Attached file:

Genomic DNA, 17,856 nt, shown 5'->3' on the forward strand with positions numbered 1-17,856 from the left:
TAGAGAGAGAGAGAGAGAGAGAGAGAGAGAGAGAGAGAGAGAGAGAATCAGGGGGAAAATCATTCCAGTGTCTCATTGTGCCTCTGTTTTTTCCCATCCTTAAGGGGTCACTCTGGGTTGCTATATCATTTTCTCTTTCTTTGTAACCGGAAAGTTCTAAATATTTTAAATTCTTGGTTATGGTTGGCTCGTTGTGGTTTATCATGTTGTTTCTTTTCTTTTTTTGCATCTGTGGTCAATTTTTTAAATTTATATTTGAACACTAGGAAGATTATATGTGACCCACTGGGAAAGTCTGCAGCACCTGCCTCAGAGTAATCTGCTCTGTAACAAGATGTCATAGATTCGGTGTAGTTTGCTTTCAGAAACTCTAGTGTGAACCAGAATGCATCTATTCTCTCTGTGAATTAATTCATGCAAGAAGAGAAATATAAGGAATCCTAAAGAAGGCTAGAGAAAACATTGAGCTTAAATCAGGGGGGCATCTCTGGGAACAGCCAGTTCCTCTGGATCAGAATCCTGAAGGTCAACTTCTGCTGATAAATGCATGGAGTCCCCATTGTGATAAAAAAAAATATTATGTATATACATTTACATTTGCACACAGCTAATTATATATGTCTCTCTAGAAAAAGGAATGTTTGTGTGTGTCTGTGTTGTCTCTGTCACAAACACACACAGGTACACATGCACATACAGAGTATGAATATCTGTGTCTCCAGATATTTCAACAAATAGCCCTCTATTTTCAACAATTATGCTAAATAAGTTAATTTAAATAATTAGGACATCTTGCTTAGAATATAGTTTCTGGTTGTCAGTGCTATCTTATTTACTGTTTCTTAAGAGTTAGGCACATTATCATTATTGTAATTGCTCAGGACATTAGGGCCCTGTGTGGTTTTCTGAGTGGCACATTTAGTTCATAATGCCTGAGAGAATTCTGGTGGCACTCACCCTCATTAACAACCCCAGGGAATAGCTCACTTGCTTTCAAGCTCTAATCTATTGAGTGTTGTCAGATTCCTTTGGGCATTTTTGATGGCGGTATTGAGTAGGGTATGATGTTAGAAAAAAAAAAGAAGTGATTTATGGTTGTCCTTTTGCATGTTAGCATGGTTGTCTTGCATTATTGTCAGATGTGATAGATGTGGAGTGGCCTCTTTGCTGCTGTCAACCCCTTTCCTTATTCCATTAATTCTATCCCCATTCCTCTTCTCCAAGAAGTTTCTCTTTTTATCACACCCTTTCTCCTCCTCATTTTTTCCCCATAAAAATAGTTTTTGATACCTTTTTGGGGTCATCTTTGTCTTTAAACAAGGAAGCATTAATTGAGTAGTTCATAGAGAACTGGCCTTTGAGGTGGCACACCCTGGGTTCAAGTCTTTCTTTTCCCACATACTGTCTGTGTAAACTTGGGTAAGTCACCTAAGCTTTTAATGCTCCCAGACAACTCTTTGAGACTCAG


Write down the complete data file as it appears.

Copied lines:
Genomic DNA, 17,856 nt, shown 5'->3' on the forward strand with positions numbered 1-17,856 from the left:
TAGAGAGAGAGAGAGAGAGAGAGAGAGAGAGAGAGAGAGAGAGAGAATCAGGGGGAAAATCATTCCAGTGTCTCATTGTGCCTCTGTTTTTTCCCATCCTTAAGGGGTCACTCTGGGTTGCTATATCATTTTCTCTTTCTTTGTAACCGGAAAGTTCTAAATATTTTAAATTCTTGGTTATGGTTGGCTCGTTGTGGTTTATCATGTTGTTTCTTTTCTTTTTTTGCATCTGTGGTCAATTTTTTAAATTTATATTTGAACACTAGGAAGATTATATGTGACCCACTGGGAAAGTCTGCAGCACCTGCCTCAGAGTAATCTGCTCTGTAACAAGATGTCATAGATTCGGTGTAGTTTGCTTTCAGAAACTCTAGTGTGAACCAGAATGCATCTATTCTCTCTGTGAATTAATTCATGCAAGAAGAGAAATATAAGGAATCCTAAAGAAGGCTAGAGAAAACATTGAGCTTAAATCAGGGGGGCATCTCTGGGAACAGCCAGTTCCTCTGGATCAGAATCCTGAAGGTCAACTTCTGCTGATAAATGCATGGAGTCCCCATTGTGATAAAAAAAAATATTATGTATATACATTTACATTTGCACACAGCTAATTATATATGTCTCTCTAGAAAAAGGAATGTTTGTGTGTGTCTGTGTTGTCTCTGTCACAAACACACACAGGTACACATGCACATACAGAGTATGAATATCTGTGTCTCCAGATATTTCAACAAATAGCCCTCTATTTTCAACAATTATGCTAAATAAGTTAATTTAAATAATTAGGACATCTTGCTTAGAATATAGTTTCTGGTTGTCAGTGCTATCTTATTTACTGTTTCTTAAGAGTTAGGCACATTATCATTATTGTAATTGCTCAGGACATTAGGGCCCTGTGTGGTTTTCTGAGTGGCACATTTAGTTCATAATGCCTGAGAGAATTCTGGTGGCACTCACCCTCATTAACAACCCCAGGGAATAGCTCACTTGCTTTCAAGCTCTAATCTATTGAGTGTTGTCAGATTCCTTTGGGCATTTTTGATGGCGGTATTGAGTAGGGTATGATGTTAGAAAAAAAAAAGAAGTGATTTATGGTTGTCCTTTTGCATGTTAGCATGGTTGTCTTGCATTATTGTCAGATGTGATAGATGTGGAGTGGCCTCTTTGCTGCTGTCAACCCCTTTCCTTATTCCATTAATTCTATCCCCATTCCTCTTCTCCAAGAAGTTTCTCTTTTTATCACACCCTTTCTCCTCCTCATTTTTTCCCCATAAAAATAGTTTTTGATACCTTTTTGGGGTCATCTTTGTCTTTAAACAAGGAAGCATTAATTGAGTAGTTCATAGAGAACTGGCCTTTGAGGTGGCACACCCTGGGTTCAAGTCTTTCTTTTCCCACATACTGTCTGTGTAAACTTGGGTAAGTCACCTAAGCTTTTAATGCTCCCAGACAACTCTTTGAGACTCAG